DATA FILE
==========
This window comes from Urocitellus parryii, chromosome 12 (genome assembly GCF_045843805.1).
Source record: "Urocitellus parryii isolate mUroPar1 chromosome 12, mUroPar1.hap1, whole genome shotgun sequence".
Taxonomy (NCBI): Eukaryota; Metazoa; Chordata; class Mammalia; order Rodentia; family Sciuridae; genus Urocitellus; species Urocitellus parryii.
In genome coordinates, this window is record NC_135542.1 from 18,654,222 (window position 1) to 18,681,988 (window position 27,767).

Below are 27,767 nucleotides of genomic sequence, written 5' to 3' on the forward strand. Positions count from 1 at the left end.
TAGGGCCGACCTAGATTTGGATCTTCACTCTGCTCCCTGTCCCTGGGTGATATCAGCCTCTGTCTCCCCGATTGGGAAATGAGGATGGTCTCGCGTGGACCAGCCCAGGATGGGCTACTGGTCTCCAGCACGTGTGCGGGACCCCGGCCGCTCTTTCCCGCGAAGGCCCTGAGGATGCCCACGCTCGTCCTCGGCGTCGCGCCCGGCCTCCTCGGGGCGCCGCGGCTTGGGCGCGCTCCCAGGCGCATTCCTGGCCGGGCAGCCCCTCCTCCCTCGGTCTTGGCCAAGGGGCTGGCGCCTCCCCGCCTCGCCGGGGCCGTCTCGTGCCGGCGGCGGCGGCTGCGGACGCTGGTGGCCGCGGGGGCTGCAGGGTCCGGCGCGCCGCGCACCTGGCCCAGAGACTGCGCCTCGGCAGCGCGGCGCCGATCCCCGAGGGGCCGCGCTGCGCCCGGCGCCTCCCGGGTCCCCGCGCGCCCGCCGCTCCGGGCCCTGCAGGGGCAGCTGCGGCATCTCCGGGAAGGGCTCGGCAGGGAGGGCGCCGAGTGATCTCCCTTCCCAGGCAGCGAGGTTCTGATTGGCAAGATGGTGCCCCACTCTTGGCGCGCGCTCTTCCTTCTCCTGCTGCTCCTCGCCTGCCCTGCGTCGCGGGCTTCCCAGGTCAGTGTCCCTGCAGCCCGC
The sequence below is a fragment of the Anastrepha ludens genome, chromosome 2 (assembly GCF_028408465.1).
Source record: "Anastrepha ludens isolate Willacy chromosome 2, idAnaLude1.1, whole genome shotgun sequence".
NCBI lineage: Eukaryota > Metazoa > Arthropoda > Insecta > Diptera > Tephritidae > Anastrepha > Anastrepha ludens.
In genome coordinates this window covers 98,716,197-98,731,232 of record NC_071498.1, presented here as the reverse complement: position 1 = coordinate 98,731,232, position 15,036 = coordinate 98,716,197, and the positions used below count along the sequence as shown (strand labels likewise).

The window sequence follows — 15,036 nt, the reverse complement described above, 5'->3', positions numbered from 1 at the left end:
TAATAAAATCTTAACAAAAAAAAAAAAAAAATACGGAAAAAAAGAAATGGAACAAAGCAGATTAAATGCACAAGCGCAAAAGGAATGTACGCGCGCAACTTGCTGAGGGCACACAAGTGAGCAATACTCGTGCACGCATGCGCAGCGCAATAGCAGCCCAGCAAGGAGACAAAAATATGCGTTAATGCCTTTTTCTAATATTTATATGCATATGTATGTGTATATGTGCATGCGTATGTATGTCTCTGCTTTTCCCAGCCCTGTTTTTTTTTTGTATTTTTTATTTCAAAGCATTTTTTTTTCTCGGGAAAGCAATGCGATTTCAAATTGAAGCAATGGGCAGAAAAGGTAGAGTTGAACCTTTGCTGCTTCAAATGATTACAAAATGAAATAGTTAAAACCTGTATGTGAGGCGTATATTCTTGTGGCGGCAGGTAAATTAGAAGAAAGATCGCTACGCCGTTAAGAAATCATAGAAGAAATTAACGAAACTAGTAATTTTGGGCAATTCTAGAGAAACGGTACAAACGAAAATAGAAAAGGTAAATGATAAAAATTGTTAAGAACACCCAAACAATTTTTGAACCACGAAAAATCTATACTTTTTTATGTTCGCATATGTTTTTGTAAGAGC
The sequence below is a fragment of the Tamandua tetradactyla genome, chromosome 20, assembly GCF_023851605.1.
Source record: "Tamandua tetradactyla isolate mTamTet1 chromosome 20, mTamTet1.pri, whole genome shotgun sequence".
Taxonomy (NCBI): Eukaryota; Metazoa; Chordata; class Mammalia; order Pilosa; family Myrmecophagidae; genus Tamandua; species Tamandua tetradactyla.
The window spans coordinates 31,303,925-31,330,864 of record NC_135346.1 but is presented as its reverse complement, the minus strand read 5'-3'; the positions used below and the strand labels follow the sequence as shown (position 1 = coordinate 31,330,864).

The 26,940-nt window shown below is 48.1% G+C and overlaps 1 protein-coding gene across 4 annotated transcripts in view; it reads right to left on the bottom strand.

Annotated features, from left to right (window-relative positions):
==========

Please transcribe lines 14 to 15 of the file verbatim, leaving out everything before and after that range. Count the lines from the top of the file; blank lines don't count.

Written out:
Source record: "Tamandua tetradactyla isolate mTamTet1 chromosome 20, mTamTet1.pri, whole genome shotgun sequence".
Taxonomy (NCBI): Eukaryota; Metazoa; Chordata; class Mammalia; order Pilosa; family Myrmecophagidae; genus Tamandua; species Tamandua tetradactyla.